Made in France: A Look at the Etiology of Radical Jihadists in the West

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Made in France, a fictional film directed by Nicolas Boukhrie, attempts to illuminate a very real problem: the rise of jihadism in the West. The film was apparently finished in 2014, but its release was repeatedly postponed because of a series of terrorist attacks in France. First available from on-demand television, Made in France made a short and unprofitable appearance in the United States (according to IMDB.com). I saw it recently on Foxtel World Movies, in Australia. Whether or not you’ll ever have the opportunity to view this film, the issues it raises are important, as Western powers continue to slaughter people throughout the Middle East under the pretext of national self-defense in the Global War on Terror (GWOT).

The film looks at a jihadist cell infiltrated by a journalist, Sam (played by Malik Zidi). Once he reveals to the authorities what he has done, he finds himself trapped between the Charybdis of possible death (as the cell has recently been “activated”) and the Scylla of imprisonment. He is told by French authorities that he must either continue on with the group until he is able to ascertain who the higher-order leaders are, or else he will be indicted along with the rest of them as a terrorist. This may sound like an insane situation, but it’s not so different from some of the modes of “persuasion” used by the FBI to recruit informants and infiltrators in the United States, at least according to a very disturbing book by Trevor Aaronson on the topic of homegrown terrorism, Terror Factory: Inside the FBI’s Manufactured War on Terrorism (2013). In the United States, prospective informants, some of whom have criminal records or lack legal immigrant status, may be threatened with prosecution, incarceration, or deportation if they refuse to cooperate with government authorities.

TerrorFactorAaronsonCarrots and sticks work best in concert, so dependable informants also receive a “bonus” when their work leads to the conviction of a target. This incentive structure has led to the emergence of a new vocation in the post-9/11 era: the professional informant, who quite naturally seeks out easy-to-convict prey. The primary focus of Aaronson’s book is the use of quasi-entrapment by informants to lure prospective recruits into participating in terrorist plots when, in fact, they would likely never have done so without the FBI’s elaborate schemes to draw them in. Most of the people in the United States convicted on terrorism charges in recent years turn out to have been disgruntled losers who, despite being angry, would never have had the capacity—whether mental or material—to carry out acts of terrorism, had they been left to their own devices.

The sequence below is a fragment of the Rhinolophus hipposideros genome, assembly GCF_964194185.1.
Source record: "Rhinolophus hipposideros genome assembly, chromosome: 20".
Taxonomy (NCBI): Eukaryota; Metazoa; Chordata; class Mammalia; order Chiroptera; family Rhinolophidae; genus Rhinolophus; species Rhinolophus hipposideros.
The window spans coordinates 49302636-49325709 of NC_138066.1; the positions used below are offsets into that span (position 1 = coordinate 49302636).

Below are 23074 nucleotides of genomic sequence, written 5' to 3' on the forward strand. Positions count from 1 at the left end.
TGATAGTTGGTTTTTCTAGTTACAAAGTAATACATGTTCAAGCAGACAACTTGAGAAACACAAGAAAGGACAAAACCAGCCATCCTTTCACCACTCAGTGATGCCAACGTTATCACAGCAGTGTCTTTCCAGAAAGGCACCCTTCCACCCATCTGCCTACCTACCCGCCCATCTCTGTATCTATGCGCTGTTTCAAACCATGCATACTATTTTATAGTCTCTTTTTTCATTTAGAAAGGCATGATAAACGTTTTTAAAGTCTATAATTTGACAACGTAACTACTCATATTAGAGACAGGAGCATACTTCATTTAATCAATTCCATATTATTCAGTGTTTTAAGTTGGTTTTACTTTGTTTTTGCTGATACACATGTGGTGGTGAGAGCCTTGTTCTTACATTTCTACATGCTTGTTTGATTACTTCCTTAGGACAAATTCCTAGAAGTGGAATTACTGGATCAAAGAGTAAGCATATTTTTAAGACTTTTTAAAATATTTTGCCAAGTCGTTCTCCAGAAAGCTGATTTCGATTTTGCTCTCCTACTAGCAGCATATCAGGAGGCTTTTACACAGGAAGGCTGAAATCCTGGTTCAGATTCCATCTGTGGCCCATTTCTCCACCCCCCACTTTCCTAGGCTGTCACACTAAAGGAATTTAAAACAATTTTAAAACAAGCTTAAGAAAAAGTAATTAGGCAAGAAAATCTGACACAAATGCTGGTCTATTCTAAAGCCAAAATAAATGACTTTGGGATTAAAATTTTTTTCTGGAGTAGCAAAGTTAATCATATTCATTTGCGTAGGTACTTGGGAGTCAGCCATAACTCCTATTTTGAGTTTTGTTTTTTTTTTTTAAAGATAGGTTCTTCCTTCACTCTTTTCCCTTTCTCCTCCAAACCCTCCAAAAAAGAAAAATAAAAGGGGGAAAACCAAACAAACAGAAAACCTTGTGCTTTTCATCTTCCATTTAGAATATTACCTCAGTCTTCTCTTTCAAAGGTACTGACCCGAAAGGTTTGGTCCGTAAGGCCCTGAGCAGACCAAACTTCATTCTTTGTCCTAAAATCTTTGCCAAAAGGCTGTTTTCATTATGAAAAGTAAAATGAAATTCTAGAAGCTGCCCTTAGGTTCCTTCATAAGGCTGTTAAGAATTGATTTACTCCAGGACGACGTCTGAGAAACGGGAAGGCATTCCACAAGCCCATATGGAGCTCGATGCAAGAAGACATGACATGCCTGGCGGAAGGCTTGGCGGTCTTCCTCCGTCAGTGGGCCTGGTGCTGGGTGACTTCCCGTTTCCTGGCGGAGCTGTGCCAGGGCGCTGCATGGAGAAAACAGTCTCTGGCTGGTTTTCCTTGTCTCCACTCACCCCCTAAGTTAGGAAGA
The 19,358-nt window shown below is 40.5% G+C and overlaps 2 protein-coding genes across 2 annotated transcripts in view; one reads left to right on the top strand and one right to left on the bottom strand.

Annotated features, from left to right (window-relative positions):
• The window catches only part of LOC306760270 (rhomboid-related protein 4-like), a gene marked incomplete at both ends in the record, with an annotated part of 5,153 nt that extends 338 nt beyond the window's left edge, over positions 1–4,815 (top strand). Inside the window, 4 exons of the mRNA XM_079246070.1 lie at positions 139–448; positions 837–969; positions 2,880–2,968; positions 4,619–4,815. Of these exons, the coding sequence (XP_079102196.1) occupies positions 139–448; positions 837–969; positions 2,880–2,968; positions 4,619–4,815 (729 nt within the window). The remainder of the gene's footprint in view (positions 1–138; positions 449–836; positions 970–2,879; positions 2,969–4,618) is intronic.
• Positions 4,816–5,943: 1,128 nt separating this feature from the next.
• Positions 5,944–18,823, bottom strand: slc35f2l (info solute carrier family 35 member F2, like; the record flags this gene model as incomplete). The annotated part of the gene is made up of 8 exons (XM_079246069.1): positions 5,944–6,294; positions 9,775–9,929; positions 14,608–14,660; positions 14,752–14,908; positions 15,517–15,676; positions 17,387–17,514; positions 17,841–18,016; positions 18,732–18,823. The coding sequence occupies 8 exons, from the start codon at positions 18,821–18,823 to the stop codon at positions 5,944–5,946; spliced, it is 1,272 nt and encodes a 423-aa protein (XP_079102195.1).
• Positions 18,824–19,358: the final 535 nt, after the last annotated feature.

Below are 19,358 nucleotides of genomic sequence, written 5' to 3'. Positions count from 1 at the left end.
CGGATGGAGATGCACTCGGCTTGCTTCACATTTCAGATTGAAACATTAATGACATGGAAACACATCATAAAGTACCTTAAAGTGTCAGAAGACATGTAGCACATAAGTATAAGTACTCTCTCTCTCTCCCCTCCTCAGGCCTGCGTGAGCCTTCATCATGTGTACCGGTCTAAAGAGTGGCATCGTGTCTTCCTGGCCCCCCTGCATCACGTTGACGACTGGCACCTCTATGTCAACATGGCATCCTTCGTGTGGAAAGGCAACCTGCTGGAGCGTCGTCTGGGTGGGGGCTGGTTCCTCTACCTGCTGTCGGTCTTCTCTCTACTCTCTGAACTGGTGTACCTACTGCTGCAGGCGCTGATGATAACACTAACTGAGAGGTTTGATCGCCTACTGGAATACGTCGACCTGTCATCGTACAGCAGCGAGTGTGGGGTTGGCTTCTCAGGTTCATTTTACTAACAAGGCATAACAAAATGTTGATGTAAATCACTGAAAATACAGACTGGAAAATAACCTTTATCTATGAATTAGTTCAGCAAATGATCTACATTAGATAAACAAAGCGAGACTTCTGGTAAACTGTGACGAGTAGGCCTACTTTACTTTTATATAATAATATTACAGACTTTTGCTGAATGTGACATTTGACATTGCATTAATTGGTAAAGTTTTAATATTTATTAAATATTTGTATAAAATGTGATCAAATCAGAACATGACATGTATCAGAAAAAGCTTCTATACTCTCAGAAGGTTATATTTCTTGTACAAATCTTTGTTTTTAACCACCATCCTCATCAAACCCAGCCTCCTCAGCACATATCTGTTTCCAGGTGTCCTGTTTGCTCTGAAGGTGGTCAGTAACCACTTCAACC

Made in France poses two closely related questions: How are young men enticed to become members of jihadist cells, and why do they agree to carry out acts of terrorism? The case portrayed underscores how the foot soldiers have no contact with anyone but their local commander, who alone is said to receive orders from on high. The lower-level members are, as in the United States, young persons who have become disillusioned for one reason or another. Often their prospects for success in society are poor. They are united in being manifestly angry about the ongoing wars in the Middle East, perpetrated by Western powers, including France, a longstanding ally of the United States.

Some might consider the story to offer a merely hypothetical scenario, but it is based on documented changes in the structure of groups such as Al Qaeda since 2001. What once was a top-down, hierarchical structure was swiftly lateralized post-9/11, with individual groups forming independently of others for the simple tactical reason that it became too dangerous for the networks to communicate with one another. ISIS has now come to eclipse Al Qaeda as the bogey-man du jour, but the lateral structure of radical jihadist groups operating transnationally remains in place, which implies that there may be a general but vague culture of jihadism behind many individual acts of terrorism and potential plots without there ever having been an order handed down from any alleged #1 or #2 leader. The question, then, arises: who is giving the orders?

If the individual cells comprise only small numbers of foot soldiers along with their immediate superior, whose orders they are to obey without hesitation, then what prevents some random lunatic from creating a murderous cult à la Charles Manson and his family? That is precisely the scenario depicted in Made in France. The young men who have been persuaded to believe that they are doing Allah’s will in following the order of their leader, Hassan (played by Dimitri Storoge), have no idea that he is not taking orders from any other person, much less God. In reality, Hassan is just an angry, psychologically disturbed, violent punk who derives pleasure from calling the murderous shots.